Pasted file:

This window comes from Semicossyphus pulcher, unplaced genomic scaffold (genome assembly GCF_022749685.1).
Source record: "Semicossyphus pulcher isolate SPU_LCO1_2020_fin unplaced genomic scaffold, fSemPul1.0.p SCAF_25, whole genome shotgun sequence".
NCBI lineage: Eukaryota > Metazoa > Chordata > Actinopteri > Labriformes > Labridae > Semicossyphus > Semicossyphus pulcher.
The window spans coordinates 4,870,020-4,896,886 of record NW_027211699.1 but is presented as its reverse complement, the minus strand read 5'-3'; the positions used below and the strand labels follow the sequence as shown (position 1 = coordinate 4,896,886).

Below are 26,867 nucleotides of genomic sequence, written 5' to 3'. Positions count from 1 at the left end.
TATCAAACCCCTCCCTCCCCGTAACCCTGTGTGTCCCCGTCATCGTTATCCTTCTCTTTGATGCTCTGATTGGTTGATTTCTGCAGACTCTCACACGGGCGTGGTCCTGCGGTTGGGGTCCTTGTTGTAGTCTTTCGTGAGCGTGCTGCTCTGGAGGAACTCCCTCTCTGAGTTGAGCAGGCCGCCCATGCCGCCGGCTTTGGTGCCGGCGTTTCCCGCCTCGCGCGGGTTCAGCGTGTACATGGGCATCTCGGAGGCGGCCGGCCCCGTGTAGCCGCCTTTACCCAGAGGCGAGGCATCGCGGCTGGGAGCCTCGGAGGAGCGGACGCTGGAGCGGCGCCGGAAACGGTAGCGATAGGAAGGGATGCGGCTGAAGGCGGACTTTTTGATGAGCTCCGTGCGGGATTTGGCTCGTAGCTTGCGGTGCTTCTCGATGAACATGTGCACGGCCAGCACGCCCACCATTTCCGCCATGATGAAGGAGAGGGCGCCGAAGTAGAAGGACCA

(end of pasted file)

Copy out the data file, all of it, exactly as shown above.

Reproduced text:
This window comes from Semicossyphus pulcher, unplaced genomic scaffold (genome assembly GCF_022749685.1).
Source record: "Semicossyphus pulcher isolate SPU_LCO1_2020_fin unplaced genomic scaffold, fSemPul1.0.p SCAF_25, whole genome shotgun sequence".
NCBI lineage: Eukaryota > Metazoa > Chordata > Actinopteri > Labriformes > Labridae > Semicossyphus > Semicossyphus pulcher.
The window spans coordinates 4,870,020-4,896,886 of record NW_027211699.1 but is presented as its reverse complement, the minus strand read 5'-3'; the positions used below and the strand labels follow the sequence as shown (position 1 = coordinate 4,896,886).

Below are 26,867 nucleotides of genomic sequence, written 5' to 3'. Positions count from 1 at the left end.
TATCAAACCCCTCCCTCCCCGTAACCCTGTGTGTCCCCGTCATCGTTATCCTTCTCTTTGATGCTCTGATTGGTTGATTTCTGCAGACTCTCACACGGGCGTGGTCCTGCGGTTGGGGTCCTTGTTGTAGTCTTTCGTGAGCGTGCTGCTCTGGAGGAACTCCCTCTCTGAGTTGAGCAGGCCGCCCATGCCGCCGGCTTTGGTGCCGGCGTTTCCCGCCTCGCGCGGGTTCAGCGTGTACATGGGCATCTCGGAGGCGGCCGGCCCCGTGTAGCCGCCTTTACCCAGAGGCGAGGCATCGCGGCTGGGAGCCTCGGAGGAGCGGACGCTGGAGCGGCGCCGGAAACGGTAGCGATAGGAAGGGATGCGGCTGAAGGCGGACTTTTTGATGAGCTCCGTGCGGGATTTGGCTCGTAGCTTGCGGTGCTTCTCGATGAACATGTGCACGGCCAGCACGCCCACCATTTCCGCCATGATGAAGGAGAGGGCGCCGAAGTAGAAGGACCA